Perspective: Why You Shouldn’t Use Music in Broadcast Stories

| July 2, 2012

Adding music to a news story is equivalent to editorializing, and should be avoided.

Nothing bugs me more than news stories with music.

I know, I know, I’ve heard the argument: “The pros do it!”  But the pros do a lot of things, like buy helicopters to follow high speed car chases, and dedicate valuable airtime to segments about Justin Bieber’s love life. Just because someone gets paid to put content on the air doesn’t make it right, or good, or something we should emulate.

So what’s a broadcast teacher or staff member to do? And is all music a bad idea in every circumstance?

First, think about your goals for the story, the mission of your publication, and the ethical guidelines of all journalists. Try to provide unbiased facts to the audience so that they can make up their mind about a topic or person or event. Music creates a bias because it comes from outside the situation and facts, and because it is placed into the story by the reporter, just like an opinion.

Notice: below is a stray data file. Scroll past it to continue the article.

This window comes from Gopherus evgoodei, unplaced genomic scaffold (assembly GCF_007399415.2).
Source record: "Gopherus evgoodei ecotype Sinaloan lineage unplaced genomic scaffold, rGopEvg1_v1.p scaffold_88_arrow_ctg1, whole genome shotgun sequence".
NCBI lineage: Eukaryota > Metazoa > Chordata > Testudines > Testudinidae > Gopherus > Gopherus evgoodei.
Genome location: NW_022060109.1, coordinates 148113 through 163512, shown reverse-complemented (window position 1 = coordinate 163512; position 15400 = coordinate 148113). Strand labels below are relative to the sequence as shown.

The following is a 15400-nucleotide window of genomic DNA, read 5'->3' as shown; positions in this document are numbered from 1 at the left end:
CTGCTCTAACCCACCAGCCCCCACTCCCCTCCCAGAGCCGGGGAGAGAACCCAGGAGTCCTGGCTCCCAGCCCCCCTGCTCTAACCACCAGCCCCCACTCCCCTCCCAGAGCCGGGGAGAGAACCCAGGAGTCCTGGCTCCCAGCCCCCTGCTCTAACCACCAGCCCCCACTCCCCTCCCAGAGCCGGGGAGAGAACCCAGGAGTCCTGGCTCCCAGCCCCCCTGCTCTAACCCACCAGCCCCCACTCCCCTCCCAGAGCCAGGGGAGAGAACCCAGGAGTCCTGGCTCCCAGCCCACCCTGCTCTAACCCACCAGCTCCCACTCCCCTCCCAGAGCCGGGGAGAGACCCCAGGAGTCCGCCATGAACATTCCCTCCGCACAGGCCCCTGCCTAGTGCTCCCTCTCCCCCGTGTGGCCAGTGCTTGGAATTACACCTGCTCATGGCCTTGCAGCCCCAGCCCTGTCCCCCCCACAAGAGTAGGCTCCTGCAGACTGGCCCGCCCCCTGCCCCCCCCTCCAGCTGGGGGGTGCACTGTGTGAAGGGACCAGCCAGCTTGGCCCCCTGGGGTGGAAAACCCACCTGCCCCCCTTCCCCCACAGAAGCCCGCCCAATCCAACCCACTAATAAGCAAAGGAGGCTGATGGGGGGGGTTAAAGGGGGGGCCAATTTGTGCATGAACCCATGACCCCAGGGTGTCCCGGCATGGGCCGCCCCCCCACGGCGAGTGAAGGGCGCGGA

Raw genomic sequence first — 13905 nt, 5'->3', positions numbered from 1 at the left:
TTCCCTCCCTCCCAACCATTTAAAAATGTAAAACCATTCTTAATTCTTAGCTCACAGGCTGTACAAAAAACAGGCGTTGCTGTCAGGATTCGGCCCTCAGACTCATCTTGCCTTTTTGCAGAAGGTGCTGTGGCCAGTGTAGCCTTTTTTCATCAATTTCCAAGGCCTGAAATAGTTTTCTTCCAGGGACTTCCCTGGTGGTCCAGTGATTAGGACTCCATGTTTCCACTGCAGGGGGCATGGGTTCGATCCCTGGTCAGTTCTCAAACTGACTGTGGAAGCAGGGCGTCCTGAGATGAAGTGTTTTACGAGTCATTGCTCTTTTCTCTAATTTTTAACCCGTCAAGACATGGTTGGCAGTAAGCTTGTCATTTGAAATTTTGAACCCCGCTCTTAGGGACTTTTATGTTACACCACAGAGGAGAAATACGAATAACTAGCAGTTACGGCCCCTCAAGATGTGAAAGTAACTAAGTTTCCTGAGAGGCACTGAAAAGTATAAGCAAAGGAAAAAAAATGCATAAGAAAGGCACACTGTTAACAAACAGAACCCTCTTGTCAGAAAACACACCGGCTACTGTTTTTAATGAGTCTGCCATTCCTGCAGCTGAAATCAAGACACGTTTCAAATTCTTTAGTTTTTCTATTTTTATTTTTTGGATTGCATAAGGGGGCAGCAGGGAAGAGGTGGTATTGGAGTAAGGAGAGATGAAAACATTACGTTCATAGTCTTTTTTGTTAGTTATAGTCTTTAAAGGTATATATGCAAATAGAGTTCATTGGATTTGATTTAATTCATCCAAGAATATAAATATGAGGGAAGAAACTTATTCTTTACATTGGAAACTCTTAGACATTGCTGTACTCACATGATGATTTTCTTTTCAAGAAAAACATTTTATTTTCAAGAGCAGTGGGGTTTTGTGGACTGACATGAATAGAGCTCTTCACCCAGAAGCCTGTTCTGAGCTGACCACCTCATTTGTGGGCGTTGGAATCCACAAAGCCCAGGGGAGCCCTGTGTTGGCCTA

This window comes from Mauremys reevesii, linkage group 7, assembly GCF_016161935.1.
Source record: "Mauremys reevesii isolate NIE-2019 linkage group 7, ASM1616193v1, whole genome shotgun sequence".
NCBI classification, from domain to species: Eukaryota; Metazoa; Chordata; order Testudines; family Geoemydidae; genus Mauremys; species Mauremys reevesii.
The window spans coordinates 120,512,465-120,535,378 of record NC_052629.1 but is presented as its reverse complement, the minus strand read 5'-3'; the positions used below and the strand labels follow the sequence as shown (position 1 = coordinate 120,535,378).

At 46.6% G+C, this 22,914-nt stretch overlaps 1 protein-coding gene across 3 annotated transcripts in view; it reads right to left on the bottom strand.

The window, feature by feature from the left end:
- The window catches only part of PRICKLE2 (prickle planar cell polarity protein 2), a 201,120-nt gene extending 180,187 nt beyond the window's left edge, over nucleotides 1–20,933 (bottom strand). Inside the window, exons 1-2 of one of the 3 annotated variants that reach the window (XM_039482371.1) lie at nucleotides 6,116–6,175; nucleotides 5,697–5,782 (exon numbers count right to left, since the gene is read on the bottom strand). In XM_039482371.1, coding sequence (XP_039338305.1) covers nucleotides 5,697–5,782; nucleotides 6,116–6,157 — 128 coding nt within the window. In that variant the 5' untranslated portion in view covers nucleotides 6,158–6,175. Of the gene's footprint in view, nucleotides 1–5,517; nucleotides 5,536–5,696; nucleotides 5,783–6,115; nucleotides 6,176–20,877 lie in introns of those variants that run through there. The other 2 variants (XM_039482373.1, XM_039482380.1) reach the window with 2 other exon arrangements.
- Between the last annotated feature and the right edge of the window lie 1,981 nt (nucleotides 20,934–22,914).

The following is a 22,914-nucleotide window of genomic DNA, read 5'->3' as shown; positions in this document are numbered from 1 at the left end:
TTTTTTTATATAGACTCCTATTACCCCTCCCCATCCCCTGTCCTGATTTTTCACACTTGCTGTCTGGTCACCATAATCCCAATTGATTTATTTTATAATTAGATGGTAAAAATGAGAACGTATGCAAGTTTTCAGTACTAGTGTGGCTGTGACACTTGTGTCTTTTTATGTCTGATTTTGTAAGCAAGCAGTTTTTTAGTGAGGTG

Ask yourself why you have music in the background in the first place. If you have placed music in a story to enhance drama or create a mood, then you’re using it solely to manipulate your audience, and you shouldn’t do it. A well written, shot and edited story will allow the inherent drama, humor or tragedy of the topic to come through, and doesn’t need the crutch of music to be powerful or effective.

Alternatives to canned music

Use natural sound (NATS) creatively. The sound of an event or location is like a form of music itself, and when mixed with soundbites, creates a rhythmic tapestry that gives the audience a sense of what it was like to be there.

Use music recorded at the event, which is part of the story anyway. Sporting events often have the band playing, drama performances have soundtracks.

It’s ok to use music when….

If you’re making a promo video, PSA, satirical piece or other non-news project, then it’s perfectly fine to use royalty-free music. Just don’t do it for news, features or even sports stories.

Ethics policies of other major news organizations regarding music and news can be viewed in this article from the Poynter Institute.

Michael Hernandez is an Apple Distinguished Educator who teaches film and broadcast journalism at Mira Costa High School in Manhattan Beach, CA. Follow him on Twitter: @cinehead

About the Author:

Michael has taught Film/Video Production and Broadcast Journalism since 1999, and advises the Pacemaker-winning Mustang Morning News. He regularly presents seminars on journalism, video and technology-related topics, and is the JEA National Broadcast Adviser of the Year. Follow him on Twitter and Instagram @cinehead
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